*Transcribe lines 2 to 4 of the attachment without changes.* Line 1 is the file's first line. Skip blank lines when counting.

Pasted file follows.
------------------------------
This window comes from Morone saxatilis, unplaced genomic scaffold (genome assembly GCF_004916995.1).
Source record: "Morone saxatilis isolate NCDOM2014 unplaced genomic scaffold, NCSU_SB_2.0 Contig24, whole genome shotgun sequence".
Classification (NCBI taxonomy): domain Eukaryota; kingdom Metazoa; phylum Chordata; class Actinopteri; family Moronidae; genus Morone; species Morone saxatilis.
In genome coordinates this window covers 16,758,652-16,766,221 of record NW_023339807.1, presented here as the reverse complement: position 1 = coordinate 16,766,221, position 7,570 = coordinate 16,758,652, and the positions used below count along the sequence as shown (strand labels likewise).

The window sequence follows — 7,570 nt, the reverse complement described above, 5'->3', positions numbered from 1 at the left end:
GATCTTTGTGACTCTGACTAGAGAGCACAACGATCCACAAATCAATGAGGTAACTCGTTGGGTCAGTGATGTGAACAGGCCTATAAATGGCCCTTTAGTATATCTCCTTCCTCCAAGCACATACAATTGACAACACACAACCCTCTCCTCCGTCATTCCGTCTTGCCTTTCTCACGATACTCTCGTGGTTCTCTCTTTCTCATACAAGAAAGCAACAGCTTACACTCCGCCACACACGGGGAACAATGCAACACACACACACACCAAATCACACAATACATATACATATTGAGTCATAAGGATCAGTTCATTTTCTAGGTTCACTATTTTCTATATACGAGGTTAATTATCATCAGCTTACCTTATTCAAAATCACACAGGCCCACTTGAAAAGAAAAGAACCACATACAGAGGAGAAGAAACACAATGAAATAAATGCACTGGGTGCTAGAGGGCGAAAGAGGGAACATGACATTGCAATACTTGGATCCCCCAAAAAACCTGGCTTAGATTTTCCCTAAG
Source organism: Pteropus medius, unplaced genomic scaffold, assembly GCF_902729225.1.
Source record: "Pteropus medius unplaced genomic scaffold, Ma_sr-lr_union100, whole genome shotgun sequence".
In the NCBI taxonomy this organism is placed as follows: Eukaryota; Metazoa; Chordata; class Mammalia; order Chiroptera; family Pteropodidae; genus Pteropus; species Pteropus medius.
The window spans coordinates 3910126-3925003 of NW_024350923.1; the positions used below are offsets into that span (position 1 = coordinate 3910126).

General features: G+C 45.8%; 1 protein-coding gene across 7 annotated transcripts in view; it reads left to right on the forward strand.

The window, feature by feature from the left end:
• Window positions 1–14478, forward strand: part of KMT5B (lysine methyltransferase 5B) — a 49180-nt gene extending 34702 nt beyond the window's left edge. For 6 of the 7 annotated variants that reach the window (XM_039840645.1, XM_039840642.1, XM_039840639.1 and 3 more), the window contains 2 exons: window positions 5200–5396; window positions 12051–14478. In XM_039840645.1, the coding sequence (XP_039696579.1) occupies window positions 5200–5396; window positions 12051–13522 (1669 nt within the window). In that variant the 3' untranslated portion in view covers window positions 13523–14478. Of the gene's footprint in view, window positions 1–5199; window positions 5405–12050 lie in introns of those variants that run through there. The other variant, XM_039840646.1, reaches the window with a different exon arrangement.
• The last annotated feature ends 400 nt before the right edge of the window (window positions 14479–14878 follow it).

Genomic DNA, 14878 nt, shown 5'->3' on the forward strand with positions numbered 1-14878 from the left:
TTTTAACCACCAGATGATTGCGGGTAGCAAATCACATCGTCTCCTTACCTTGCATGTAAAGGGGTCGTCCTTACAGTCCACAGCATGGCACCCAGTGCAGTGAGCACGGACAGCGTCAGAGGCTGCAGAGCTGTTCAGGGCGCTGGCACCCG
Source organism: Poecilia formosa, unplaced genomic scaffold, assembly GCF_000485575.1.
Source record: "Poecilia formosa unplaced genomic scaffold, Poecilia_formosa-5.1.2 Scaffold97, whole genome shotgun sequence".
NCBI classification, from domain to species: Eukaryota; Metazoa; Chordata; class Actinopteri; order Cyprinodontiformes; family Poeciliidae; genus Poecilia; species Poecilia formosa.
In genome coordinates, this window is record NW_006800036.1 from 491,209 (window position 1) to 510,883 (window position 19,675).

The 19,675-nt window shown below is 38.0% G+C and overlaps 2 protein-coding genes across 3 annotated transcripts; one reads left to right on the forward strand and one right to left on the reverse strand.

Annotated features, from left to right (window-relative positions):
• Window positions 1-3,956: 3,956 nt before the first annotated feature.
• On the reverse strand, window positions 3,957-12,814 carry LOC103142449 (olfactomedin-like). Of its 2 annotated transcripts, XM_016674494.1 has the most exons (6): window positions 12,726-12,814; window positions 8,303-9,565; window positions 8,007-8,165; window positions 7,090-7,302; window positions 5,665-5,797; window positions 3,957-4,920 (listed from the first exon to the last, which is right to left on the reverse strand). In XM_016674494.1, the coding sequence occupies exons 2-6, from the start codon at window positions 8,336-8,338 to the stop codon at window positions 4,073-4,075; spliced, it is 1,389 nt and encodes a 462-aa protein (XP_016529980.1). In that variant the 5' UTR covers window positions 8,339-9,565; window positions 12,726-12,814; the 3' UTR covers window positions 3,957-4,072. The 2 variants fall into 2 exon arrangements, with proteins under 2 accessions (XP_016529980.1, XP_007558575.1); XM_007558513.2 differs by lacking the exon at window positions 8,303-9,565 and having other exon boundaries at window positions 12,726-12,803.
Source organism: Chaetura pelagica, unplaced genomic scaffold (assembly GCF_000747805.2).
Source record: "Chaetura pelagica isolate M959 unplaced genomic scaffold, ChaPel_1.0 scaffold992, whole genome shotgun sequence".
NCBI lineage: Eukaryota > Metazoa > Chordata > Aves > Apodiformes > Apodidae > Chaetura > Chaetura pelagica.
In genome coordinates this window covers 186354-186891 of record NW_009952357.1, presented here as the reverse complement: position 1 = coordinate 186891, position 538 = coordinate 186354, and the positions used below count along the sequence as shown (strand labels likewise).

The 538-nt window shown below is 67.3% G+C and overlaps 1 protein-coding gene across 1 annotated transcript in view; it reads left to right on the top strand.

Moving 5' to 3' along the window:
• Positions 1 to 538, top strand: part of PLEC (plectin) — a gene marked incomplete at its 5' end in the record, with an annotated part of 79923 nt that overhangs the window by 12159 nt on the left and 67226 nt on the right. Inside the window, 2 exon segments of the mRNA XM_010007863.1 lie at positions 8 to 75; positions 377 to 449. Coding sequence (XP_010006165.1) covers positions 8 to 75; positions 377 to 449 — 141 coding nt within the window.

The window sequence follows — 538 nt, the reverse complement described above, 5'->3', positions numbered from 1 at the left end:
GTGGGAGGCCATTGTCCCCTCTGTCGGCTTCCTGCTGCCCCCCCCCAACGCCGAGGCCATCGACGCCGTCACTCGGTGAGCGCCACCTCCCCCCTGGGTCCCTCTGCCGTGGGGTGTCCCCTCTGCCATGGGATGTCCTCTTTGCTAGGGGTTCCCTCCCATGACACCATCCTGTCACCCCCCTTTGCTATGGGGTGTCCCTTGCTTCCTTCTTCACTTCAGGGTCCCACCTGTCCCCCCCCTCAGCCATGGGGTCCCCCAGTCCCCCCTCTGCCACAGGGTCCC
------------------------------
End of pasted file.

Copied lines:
Source record: "Morone saxatilis isolate NCDOM2014 unplaced genomic scaffold, NCSU_SB_2.0 Contig24, whole genome shotgun sequence".
Classification (NCBI taxonomy): domain Eukaryota; kingdom Metazoa; phylum Chordata; class Actinopteri; family Moronidae; genus Morone; species Morone saxatilis.
In genome coordinates this window covers 16,758,652-16,766,221 of record NW_023339807.1, presented here as the reverse complement: position 1 = coordinate 16,766,221, position 7,570 = coordinate 16,758,652, and the positions used below count along the sequence as shown (strand labels likewise).